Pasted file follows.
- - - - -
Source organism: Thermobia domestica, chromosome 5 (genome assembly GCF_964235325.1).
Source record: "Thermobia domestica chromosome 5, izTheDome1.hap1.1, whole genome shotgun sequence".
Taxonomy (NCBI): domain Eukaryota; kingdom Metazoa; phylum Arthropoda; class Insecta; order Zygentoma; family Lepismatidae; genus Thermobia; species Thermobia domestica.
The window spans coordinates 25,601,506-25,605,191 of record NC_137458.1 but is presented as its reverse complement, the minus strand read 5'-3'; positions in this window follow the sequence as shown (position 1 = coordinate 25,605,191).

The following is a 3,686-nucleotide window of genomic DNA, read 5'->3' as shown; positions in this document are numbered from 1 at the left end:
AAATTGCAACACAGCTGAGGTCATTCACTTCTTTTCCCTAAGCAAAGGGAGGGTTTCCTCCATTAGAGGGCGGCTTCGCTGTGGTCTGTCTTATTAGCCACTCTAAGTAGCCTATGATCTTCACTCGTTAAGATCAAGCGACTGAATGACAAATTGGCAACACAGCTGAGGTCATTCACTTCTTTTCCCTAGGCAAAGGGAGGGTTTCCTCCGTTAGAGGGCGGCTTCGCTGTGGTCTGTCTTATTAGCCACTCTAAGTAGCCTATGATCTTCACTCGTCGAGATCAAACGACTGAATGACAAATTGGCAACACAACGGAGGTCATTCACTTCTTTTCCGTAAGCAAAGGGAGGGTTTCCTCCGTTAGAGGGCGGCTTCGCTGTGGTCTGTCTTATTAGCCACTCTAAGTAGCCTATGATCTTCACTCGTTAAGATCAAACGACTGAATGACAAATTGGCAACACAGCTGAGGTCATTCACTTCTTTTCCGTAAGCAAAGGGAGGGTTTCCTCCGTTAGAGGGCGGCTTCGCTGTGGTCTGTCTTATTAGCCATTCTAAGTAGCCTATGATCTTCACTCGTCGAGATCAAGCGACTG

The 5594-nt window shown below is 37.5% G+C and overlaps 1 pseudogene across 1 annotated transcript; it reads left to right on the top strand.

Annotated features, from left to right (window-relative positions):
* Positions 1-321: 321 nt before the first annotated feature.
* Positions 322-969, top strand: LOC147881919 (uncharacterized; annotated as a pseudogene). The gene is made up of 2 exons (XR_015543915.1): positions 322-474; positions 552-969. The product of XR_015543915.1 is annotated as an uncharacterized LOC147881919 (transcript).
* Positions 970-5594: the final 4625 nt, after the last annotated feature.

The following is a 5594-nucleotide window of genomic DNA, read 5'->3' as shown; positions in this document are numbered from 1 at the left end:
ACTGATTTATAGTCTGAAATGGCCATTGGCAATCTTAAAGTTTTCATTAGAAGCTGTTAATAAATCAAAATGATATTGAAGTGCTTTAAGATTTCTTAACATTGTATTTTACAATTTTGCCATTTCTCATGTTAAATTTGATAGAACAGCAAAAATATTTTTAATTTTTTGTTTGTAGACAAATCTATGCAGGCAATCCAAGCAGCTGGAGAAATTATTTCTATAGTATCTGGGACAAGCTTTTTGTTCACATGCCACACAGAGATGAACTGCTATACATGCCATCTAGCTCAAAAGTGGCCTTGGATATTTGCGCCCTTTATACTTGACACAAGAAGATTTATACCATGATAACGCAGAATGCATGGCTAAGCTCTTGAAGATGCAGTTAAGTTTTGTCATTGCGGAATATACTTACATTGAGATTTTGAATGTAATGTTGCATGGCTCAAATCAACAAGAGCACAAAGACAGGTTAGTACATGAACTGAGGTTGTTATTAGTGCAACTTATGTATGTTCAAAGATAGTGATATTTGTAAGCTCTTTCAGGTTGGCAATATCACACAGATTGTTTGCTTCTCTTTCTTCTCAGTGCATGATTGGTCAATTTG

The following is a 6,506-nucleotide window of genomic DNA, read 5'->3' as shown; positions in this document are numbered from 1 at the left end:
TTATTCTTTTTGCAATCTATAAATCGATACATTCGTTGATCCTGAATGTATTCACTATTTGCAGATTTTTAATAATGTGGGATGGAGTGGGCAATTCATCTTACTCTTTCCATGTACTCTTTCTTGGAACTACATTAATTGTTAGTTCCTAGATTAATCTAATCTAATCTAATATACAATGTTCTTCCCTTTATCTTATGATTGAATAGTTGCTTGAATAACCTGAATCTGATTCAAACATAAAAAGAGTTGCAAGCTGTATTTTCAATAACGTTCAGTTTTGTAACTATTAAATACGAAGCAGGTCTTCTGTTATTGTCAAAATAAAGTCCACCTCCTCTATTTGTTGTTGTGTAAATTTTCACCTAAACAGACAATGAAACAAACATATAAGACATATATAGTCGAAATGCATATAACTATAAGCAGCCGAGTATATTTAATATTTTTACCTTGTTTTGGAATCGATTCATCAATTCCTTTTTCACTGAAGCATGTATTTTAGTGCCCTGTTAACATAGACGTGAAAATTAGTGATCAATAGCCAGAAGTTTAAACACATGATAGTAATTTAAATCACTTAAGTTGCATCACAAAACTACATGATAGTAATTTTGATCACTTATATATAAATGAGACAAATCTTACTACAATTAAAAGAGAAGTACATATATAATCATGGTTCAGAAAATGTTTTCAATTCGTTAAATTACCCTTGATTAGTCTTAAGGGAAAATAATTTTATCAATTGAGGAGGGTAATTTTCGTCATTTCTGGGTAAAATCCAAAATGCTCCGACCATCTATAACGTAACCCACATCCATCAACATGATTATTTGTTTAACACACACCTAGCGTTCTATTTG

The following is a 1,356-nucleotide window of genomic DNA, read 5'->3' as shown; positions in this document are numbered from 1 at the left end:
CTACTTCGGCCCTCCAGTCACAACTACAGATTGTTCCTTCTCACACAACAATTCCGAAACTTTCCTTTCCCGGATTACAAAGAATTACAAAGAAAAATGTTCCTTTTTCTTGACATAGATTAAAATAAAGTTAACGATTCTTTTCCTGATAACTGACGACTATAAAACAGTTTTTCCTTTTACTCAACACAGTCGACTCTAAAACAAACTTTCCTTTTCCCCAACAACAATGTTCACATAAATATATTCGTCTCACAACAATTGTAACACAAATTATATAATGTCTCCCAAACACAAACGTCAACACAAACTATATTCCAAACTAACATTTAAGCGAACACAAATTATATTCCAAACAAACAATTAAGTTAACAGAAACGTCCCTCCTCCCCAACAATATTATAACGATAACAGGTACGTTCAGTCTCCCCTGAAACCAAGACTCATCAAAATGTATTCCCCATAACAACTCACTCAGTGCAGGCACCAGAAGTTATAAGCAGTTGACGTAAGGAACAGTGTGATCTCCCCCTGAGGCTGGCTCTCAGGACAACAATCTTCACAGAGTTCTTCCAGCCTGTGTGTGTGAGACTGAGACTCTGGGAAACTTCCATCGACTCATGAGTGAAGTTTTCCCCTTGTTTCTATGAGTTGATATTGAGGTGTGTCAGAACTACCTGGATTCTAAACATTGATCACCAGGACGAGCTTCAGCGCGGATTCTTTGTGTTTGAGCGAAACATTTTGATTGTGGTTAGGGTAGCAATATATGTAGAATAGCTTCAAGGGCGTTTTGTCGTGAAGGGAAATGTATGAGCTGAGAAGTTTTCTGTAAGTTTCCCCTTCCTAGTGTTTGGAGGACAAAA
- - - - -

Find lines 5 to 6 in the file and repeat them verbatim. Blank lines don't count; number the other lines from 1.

The following is a 3,686-nucleotide window of genomic DNA, read 5'->3' as shown; positions in this document are numbered from 1 at the left end:
AAATTGCAACACAGCTGAGGTCATTCACTTCTTTTCCCTAAGCAAAGGGAGGGTTTCCTCCATTAGAGGGCGGCTTCGCTGTGGTCTGTCTTATTAGCCACTCTAAGTAGCCTATGATCTTCACTCGTTAAGATCAAGCGACTGAATGACAAATTGGCAACACAGCTGAGGTCATTCACTTCTTTTCCCTAGGCAAAGGGAGGGTTTCCTCCGTTAGAGGGCGGCTTCGCTGTGGTCTGTCTTATTAGCCACTCTAAGTAGCCTATGATCTTCACTCGTCGAGATCAAACGACTGAATGACAAATTGGCAACACAACGGAGGTCATTCACTTCTTTTCCGTAAGCAAAGGGAGGGTTTCCTCCGTTAGAGGGCGGCTTCGCTGTGGTCTGTCTTATTAGCCACTCTAAGTAGCCTATGATCTTCACTCGTTAAGATCAAACGACTGAATGACAAATTGGCAACACAGCTGAGGTCATTCACTTCTTTTCCGTAAGCAAAGGGAGGGTTTCCTCCGTTAGAGGGCGGCTTCGCTGTGGTCTGTCTTATTAGCCATTCTAAGTAGCCTATGATCTTCACTCGTCGAGATCAAGCGACTG